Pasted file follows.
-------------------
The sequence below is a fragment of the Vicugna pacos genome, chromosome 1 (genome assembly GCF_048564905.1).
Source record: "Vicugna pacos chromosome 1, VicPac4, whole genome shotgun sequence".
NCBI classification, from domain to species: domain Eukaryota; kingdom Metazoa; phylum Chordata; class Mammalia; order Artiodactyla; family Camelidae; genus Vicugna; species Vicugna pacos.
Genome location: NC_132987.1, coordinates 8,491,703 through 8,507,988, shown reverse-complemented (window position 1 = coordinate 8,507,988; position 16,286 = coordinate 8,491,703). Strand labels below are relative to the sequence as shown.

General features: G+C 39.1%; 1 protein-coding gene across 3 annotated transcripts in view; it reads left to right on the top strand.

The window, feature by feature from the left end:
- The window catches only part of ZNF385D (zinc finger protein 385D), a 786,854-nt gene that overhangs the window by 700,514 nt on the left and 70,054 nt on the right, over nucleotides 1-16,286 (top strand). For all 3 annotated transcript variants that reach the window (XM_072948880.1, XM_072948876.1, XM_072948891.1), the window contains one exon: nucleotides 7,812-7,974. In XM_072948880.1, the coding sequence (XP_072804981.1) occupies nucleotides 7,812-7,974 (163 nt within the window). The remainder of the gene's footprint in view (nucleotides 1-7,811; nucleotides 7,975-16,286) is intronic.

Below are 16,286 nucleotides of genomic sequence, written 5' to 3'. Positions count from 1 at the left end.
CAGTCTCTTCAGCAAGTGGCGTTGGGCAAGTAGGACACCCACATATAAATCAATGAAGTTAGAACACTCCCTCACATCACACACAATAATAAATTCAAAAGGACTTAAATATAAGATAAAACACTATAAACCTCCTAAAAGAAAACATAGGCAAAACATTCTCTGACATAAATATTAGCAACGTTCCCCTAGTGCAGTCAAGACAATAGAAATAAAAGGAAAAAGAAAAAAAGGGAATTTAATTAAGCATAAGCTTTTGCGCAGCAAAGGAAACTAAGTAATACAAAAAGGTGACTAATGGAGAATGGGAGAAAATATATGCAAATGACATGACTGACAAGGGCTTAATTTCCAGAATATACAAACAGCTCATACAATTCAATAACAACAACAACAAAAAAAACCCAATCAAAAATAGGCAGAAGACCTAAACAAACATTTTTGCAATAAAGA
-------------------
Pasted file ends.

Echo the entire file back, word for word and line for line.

The sequence below is a fragment of the Vicugna pacos genome, chromosome 1 (genome assembly GCF_048564905.1).
Source record: "Vicugna pacos chromosome 1, VicPac4, whole genome shotgun sequence".
NCBI classification, from domain to species: domain Eukaryota; kingdom Metazoa; phylum Chordata; class Mammalia; order Artiodactyla; family Camelidae; genus Vicugna; species Vicugna pacos.
Genome location: NC_132987.1, coordinates 8,491,703 through 8,507,988, shown reverse-complemented (window position 1 = coordinate 8,507,988; position 16,286 = coordinate 8,491,703). Strand labels below are relative to the sequence as shown.

General features: G+C 39.1%; 1 protein-coding gene across 3 annotated transcripts in view; it reads left to right on the top strand.

The window, feature by feature from the left end:
- The window catches only part of ZNF385D (zinc finger protein 385D), a 786,854-nt gene that overhangs the window by 700,514 nt on the left and 70,054 nt on the right, over nucleotides 1-16,286 (top strand). For all 3 annotated transcript variants that reach the window (XM_072948880.1, XM_072948876.1, XM_072948891.1), the window contains one exon: nucleotides 7,812-7,974. In XM_072948880.1, the coding sequence (XP_072804981.1) occupies nucleotides 7,812-7,974 (163 nt within the window). The remainder of the gene's footprint in view (nucleotides 1-7,811; nucleotides 7,975-16,286) is intronic.

Below are 16,286 nucleotides of genomic sequence, written 5' to 3'. Positions count from 1 at the left end.
CAGTCTCTTCAGCAAGTGGCGTTGGGCAAGTAGGACACCCACATATAAATCAATGAAGTTAGAACACTCCCTCACATCACACACAATAATAAATTCAAAAGGACTTAAATATAAGATAAAACACTATAAACCTCCTAAAAGAAAACATAGGCAAAACATTCTCTGACATAAATATTAGCAACGTTCCCCTAGTGCAGTCAAGACAATAGAAATAAAAGGAAAAAGAAAAAAAGGGAATTTAATTAAGCATAAGCTTTTGCGCAGCAAAGGAAACTAAGTAATACAAAAAGGTGACTAATGGAGAATGGGAGAAAATATATGCAAATGACATGACTGACAAGGGCTTAATTTCCAGAATATACAAACAGCTCATACAATTCAATAACAACAACAACAAAAAAAACCCAATCAAAAATAGGCAGAAGACCTAAACAAACATTTTTGCAATAAAGA